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The highway in the sky

By Sam Green
  • March 29 2018
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Invest

The highway in the sky

By Sam Green
March 29 2018
the highway sky

The highway in the sky

author image
By Sam Green
  • March 29 2018
  • Share
the highway sky

Miniaturisation of space infrastructure is likely to change the face of telecommunications on earth.

Fifty years after the introduction of satellite communications, advancements in technology are poised to revolutionise these key pieces of space infrastructure.

The advancements have been driven by a miniaturisation of satellites and their components, which is poised to solve one of the biggest issues in existing technology – the cost.

Delivering satellites into orbit can cost tens of thousands of dollars per kilogram, with most existing telecommunications satellites weighing between 1,000 and 10,000 kilograms.

You don’t need to be good at maths to work out that sending these satellites into orbit is an expensive exercise, which translates into the telecommunications services they provide being expensive as well.

At present, calling someone on a satellite phone can cost around $2-4 per minute, and that’s before you factor in the cost of a specialised phone handset (around $2,000).

These high costs mean that if you aren’t covered by a terrestrial cellular network – you are probably not going to use any cellular service at all.

Indeed, GSMA intelligence estimates that there are more than 2.6 billion people on earth without a mobile phone connection – a potentially huge, untapped market that may be about to benefit from a proposed nanosatellite communications network.

Sky and Space Global (ASX:SAS) is an ASX-listed firm with a pretty ambitious plan; they aim to provide cellular coverage to 3 billion people, using a network of 200 nanosatellites that they have named “Pearl”.

Due to the low weight of the nanosatellites – notionally less than 10 kilograms – Sky and Space Global believe that they can they can deliver this network for a fraction of the capital expenditure (CAPEX) of the existing satellite communications networks.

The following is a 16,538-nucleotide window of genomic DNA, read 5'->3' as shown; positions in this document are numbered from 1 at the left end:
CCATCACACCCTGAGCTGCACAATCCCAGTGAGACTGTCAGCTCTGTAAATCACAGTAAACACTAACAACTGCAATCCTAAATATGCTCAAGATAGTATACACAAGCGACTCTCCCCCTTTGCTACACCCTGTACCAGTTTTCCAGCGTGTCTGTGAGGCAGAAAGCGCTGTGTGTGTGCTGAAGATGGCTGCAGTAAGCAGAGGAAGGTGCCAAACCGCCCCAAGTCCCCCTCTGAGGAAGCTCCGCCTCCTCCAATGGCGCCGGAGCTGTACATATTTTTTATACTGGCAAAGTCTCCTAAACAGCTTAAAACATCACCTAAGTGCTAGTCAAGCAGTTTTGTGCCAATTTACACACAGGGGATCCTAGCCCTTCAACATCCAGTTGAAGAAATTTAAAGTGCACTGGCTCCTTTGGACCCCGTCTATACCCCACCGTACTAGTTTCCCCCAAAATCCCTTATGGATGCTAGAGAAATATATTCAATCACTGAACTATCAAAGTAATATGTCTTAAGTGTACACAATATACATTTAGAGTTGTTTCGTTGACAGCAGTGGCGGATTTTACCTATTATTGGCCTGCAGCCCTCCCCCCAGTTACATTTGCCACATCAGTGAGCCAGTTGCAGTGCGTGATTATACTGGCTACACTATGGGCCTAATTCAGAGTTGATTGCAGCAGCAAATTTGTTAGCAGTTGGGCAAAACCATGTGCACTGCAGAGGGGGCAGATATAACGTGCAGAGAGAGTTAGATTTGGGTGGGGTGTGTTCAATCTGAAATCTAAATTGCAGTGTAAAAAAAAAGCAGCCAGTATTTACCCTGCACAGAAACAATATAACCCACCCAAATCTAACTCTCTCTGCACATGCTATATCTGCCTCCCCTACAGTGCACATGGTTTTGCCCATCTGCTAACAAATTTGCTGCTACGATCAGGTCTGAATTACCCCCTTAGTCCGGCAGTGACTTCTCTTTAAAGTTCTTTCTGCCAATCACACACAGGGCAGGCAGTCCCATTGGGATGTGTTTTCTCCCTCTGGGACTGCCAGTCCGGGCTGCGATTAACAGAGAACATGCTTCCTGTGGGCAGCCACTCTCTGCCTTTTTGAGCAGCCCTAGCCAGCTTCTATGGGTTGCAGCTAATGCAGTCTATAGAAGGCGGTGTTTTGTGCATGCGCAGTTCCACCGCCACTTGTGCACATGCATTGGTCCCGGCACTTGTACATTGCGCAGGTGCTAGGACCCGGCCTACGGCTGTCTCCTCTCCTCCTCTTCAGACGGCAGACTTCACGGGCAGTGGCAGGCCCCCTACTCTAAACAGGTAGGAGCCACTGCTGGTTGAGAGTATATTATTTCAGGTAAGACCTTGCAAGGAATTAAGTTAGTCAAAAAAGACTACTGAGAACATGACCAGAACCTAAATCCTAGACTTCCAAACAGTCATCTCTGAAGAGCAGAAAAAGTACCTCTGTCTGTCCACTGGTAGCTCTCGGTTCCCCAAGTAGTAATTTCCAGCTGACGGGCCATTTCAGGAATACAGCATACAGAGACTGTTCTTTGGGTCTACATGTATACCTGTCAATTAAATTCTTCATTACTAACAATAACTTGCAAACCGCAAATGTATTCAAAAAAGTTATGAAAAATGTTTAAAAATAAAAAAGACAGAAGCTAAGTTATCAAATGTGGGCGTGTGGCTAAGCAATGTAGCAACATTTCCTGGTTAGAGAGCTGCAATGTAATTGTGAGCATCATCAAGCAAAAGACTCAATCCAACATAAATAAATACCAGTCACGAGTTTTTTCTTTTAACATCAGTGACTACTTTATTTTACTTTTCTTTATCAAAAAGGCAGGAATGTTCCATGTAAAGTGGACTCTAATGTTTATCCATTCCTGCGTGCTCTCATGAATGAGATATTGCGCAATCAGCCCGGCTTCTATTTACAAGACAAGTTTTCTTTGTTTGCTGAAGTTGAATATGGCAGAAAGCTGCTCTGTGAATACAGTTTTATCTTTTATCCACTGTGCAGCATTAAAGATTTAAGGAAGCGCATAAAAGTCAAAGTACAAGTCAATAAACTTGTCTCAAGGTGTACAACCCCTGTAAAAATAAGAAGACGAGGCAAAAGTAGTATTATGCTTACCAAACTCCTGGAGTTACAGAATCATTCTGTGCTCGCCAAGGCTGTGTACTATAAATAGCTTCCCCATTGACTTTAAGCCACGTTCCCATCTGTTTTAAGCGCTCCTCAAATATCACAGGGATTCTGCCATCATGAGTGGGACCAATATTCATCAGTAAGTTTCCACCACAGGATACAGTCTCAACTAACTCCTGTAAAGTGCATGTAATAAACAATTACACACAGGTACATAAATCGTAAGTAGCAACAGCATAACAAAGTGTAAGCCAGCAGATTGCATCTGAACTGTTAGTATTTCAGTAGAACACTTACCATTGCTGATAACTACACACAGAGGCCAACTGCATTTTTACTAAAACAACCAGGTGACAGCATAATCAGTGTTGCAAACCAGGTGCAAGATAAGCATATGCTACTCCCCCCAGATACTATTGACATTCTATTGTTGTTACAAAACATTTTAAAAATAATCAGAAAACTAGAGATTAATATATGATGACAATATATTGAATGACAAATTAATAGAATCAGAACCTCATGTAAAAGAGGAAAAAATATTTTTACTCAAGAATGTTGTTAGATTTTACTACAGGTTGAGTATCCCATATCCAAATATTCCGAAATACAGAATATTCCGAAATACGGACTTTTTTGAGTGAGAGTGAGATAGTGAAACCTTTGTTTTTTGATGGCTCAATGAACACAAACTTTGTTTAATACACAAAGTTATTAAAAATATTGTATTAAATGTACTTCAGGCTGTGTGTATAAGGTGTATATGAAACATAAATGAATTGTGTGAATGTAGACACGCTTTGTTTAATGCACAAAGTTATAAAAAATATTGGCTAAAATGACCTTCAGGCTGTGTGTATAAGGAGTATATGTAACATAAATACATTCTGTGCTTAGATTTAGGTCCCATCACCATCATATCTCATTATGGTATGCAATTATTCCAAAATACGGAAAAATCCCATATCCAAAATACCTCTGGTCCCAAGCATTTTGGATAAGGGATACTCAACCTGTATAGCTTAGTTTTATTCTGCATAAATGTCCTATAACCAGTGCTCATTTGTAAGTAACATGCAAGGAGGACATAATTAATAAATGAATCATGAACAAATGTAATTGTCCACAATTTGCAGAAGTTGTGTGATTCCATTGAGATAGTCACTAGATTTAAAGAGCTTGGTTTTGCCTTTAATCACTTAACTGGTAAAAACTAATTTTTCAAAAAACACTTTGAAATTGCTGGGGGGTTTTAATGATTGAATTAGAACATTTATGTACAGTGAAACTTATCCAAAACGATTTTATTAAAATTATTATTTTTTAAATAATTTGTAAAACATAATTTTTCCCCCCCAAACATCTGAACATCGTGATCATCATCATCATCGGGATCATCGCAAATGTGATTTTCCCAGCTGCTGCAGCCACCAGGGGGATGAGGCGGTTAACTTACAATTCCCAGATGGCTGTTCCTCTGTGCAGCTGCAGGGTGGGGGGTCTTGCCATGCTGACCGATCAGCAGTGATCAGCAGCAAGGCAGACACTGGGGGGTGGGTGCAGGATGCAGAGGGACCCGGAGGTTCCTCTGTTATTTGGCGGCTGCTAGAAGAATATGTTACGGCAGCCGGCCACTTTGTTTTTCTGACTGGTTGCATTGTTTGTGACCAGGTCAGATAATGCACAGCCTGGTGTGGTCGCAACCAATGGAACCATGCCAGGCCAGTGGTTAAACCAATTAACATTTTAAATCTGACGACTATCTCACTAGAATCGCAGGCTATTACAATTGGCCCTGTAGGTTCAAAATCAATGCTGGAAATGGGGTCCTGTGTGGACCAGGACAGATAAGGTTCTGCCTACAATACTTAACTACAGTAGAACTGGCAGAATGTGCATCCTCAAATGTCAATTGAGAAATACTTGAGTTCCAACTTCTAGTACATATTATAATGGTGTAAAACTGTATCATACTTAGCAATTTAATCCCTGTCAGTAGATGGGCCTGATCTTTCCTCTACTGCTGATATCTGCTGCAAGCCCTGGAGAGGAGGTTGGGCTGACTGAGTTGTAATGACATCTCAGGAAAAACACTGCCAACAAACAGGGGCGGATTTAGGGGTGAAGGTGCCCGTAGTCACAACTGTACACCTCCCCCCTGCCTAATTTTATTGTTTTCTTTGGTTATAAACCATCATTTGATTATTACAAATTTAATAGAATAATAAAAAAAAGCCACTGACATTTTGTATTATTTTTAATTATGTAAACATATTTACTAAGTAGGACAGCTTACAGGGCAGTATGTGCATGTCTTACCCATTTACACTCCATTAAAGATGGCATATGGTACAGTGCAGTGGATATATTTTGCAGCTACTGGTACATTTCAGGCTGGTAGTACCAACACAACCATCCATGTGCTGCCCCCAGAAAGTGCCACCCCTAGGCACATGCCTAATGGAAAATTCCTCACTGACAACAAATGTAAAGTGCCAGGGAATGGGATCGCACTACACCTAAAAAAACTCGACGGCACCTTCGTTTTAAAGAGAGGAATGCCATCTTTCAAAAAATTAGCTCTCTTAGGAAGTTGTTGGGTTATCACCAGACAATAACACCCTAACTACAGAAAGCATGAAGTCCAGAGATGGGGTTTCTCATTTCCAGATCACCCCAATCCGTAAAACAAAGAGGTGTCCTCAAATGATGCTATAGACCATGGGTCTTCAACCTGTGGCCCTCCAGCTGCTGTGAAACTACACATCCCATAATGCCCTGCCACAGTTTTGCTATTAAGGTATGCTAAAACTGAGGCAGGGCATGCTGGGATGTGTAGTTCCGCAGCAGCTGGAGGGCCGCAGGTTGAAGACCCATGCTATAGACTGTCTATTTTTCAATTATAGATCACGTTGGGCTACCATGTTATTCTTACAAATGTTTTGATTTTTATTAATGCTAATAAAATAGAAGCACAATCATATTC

The lower CAPEX means the SAS is likely to be much more cost effective and affordable in their service pricing – which should see strong take-up rates, not just from individuals, but also in transport, logistics and IoT (internet of things) applications.

In September 2017, the company launched its first three satellites, which have achieved the world’s first voice call on a nanosatellite, among other milestones. The technology has proven a success, and these first three satellites (the “three diamonds”) are already starting to generate revenues.

SAS has just completed a heavily oversubscribed $10 million placement to institutional and sophisticated investors, and has launched a $5 million underwritten share purchase plan for its shareholders.

This should allow the firm to launch the first batch of 20 nanosatellites for their “Pearl” network, and will keep them on track for the proposed 200 nanosatellite network in 2020.

This is potentially a very lucrative business with company forecast of 200 nanosatellites generating north of half a billion in revenue per annum.

APP Securities recently valued the stock at 45 cents (last traded at 11.5 cents).

Shares for Sky and Space Global can be purchased under the code: SAS.ASX.

*OzFinancial are currently assisting SAS with the management of an investor Share Purchase Plan and may receive fees depending on whether the offer is taken up by investors.

Sam Green is equities and derivatives adviser at OzFinancial. 

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